A collection of alchemical works containing the first appearance of the supposed biography of alchemist Nicholas Flamel (c. 1340-1418). Flamel was a French scribe and manuscript-seller. Flamel and his wife, Perrenelle Flamel (1320-1397), inspired the search for the philosopher’s stone that became the mania of the fifteenth century. This influence was attributed to his reputation for successfully transmuting base metals into gold and his intriguing use of symbolical figures, known as the figures of Abraham the Jew, which he had painted on the arches of the Cimetière des Innocents in Paris, where they survived until the eighteenth century. This work contains the first reproduction of one of these arches with a thorough description, emphasizing the importance of the respective colors. The full work is digitized.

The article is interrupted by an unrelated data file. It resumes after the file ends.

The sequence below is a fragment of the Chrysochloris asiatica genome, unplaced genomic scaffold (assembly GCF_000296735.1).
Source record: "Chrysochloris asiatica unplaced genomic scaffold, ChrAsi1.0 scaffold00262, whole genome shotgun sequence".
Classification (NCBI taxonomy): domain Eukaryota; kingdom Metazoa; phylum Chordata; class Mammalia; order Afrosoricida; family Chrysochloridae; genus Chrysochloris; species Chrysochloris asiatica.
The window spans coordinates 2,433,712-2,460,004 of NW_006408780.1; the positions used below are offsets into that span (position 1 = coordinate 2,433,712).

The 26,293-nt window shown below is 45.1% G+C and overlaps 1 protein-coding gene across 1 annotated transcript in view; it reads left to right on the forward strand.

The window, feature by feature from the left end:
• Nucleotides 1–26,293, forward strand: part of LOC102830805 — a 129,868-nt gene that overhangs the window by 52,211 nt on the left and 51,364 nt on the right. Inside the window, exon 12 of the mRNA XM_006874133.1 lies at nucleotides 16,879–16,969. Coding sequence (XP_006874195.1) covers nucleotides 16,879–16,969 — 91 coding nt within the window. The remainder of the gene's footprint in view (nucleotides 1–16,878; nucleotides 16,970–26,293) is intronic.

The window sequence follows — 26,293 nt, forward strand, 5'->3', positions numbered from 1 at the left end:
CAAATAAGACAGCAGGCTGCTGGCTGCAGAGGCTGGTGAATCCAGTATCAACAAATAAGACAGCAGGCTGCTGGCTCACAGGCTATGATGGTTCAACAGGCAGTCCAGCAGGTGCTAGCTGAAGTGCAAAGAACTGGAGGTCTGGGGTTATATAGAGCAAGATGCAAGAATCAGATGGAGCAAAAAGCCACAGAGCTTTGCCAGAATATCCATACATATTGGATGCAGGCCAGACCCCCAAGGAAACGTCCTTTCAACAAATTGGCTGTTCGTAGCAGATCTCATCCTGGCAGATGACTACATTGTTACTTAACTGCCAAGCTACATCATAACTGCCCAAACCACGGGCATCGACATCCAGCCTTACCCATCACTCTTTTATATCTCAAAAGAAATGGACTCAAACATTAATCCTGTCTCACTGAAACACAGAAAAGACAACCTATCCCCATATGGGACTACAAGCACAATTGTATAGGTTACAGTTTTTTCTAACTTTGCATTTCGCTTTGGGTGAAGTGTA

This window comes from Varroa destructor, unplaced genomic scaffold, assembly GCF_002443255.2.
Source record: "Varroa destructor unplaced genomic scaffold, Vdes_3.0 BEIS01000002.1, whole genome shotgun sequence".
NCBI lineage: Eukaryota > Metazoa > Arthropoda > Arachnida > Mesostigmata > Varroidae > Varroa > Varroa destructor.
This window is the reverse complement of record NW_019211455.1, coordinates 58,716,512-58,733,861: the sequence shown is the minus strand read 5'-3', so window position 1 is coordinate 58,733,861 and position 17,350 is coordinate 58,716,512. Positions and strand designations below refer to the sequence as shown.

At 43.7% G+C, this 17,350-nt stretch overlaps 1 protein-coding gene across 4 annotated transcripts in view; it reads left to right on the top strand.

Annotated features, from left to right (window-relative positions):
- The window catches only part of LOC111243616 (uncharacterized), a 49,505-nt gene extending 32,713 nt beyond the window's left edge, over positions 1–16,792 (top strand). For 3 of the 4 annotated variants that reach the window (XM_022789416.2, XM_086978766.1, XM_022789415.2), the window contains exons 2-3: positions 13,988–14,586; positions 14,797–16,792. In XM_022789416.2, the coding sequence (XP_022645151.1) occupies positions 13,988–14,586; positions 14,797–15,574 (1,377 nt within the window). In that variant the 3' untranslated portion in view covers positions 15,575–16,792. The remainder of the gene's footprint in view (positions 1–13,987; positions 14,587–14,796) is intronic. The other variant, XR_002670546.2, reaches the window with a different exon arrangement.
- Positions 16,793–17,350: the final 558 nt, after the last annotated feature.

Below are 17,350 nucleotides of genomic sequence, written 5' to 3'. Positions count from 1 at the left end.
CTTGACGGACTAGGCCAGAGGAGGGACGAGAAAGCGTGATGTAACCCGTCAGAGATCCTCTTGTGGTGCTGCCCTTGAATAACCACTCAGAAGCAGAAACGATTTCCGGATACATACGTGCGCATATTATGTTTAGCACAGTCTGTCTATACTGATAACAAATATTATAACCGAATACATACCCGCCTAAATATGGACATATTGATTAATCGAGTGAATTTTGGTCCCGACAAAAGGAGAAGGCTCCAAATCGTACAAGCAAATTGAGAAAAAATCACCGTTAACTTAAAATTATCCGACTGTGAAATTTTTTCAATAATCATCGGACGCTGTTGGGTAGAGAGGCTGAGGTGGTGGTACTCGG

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|Rights||Public Domain Mark 1.0|
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